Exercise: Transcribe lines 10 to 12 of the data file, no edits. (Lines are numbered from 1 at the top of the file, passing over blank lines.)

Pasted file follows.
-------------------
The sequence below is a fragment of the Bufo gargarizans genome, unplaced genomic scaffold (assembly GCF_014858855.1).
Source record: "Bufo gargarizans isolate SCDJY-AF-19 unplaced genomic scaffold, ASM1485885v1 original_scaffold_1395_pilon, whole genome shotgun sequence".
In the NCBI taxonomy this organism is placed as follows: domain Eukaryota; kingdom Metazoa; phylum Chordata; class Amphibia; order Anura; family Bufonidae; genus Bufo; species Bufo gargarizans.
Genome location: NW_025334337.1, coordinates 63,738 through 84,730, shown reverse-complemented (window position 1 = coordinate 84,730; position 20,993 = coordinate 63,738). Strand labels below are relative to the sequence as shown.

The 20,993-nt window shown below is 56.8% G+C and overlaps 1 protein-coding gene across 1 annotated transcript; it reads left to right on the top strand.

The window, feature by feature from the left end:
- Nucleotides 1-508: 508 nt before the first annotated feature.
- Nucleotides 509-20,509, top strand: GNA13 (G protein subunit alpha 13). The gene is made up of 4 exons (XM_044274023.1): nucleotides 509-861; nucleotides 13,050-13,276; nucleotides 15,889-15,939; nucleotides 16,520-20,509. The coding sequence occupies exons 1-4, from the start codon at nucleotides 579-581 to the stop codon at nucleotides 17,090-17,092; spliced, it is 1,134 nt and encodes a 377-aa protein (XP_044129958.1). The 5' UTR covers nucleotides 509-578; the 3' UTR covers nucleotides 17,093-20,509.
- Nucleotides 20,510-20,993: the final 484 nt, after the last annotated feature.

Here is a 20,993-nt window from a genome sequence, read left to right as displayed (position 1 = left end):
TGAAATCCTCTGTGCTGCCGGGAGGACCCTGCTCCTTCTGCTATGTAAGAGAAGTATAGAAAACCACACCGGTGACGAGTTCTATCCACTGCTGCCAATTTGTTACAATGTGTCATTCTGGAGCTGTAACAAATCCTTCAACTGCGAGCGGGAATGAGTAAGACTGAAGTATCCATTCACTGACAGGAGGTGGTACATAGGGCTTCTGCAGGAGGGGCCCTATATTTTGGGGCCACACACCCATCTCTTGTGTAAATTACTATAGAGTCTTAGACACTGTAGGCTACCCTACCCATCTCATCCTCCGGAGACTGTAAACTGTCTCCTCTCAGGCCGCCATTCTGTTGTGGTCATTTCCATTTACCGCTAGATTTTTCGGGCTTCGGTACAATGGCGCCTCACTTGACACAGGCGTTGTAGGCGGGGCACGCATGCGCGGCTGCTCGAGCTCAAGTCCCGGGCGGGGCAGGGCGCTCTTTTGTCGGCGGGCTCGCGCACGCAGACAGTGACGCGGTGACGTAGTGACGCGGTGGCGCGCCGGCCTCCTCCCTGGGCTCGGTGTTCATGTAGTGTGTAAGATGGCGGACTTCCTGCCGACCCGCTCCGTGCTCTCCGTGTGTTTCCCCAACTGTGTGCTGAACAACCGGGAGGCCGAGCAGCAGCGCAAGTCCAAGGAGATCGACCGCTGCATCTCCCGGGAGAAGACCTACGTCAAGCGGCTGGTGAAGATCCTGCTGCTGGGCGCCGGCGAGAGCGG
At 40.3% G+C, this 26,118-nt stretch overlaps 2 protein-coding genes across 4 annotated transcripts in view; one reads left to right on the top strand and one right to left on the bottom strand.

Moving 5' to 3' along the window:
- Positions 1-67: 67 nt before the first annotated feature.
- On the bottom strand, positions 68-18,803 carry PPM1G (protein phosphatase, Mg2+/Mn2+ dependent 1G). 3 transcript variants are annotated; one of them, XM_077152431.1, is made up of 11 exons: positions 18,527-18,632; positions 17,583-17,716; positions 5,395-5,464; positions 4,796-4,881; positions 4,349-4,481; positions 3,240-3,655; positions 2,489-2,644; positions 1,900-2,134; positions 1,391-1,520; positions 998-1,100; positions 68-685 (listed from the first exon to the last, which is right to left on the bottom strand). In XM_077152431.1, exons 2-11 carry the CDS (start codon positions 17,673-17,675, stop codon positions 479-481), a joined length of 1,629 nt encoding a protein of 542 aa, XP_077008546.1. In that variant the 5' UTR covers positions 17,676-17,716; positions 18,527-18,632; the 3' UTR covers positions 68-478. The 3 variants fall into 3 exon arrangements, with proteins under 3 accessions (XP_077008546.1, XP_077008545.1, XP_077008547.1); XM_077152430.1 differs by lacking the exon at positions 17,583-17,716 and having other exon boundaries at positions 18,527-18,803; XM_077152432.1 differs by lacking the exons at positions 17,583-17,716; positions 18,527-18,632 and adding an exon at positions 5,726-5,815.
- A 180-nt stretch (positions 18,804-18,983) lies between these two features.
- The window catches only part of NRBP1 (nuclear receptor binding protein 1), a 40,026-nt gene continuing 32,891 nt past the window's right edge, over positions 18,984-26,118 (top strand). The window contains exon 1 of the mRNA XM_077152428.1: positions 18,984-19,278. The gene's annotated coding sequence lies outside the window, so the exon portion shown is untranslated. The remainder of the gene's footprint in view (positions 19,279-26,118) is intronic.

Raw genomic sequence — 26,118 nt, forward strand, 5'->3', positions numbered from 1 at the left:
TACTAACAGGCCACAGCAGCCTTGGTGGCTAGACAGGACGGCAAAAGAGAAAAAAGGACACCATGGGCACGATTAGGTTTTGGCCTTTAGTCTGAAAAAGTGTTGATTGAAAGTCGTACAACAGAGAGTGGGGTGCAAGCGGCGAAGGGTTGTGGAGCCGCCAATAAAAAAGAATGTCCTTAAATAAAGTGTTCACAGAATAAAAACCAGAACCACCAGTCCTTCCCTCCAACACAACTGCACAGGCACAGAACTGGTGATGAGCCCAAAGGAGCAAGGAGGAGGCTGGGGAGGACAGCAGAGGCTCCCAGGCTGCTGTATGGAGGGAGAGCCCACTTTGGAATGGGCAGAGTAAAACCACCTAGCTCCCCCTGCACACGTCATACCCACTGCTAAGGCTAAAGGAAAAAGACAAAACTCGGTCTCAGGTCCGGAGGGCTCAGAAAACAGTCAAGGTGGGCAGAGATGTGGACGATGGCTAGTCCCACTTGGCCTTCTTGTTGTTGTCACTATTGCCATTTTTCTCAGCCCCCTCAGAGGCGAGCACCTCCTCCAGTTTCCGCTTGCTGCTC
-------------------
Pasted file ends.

Here is a 20,993-nt window from a genome sequence, read left to right as displayed (position 1 = left end):
TGAAATCCTCTGTGCTGCCGGGAGGACCCTGCTCCTTCTGCTATGTAAGAGAAGTATAGAAAACCACACCGGTGACGAGTTCTATCCACTGCTGCCAATTTGTTACAATGTGTCATTCTGGAGCTGTAACAAATCCTTCAACTGCGAGCGGGAATGAGTAAGACTGAAGTATCCATTCACTGACAGGAGGTGGTACATAGGGCTTCTGCAGGAGGGGCCCTATATTTTGGGGCCACACACCCATCTCTTGTGTAAATTACTATAGAGTCTTAGACACTGTAGGCTACCCTACCCATCTCATCCTCCGGAGACTGTAAACTGTCTCCTCTCAGGCCGCCATTCTGTTGTGGTCATTTCCATTTACCGCTAGATTTTTCGGGCTTCGGTACAATGGCGCCTCACTTGACACAGGCGTTGTAGGCGGGGCACGCATGCGCGGCTGCTCGAGCTCAAGTCCCGGGCGGGGCAGGGCGCTCTTTTGTCGGCGGGCTCGCGCACGCAGACAGTGACGCGGTGACGTAGTGACGCGGTGGCGCGCCGGCCTCCTCCCTGGGCTCGGTGTTCATGTAGTGTGTAAGATGGCGGACTTCCTGCCGACCCGCTCCGTGCTCTCCGTGTGTTTCCCCAACTGTGTGCTGAACAACCGGGAGGCCGAGCAGCAGCGCAAGTCCAAGGAGATCGACCGCTGCATCTCCCGGGAGAAGACCTACGTCAAGCGGCTGGTGAAGATCCTGCTGCTGGGCGCCGGCGAGAGCGG
At 40.3% G+C, this 26,118-nt stretch overlaps 2 protein-coding genes across 4 annotated transcripts in view; one reads left to right on the top strand and one right to left on the bottom strand.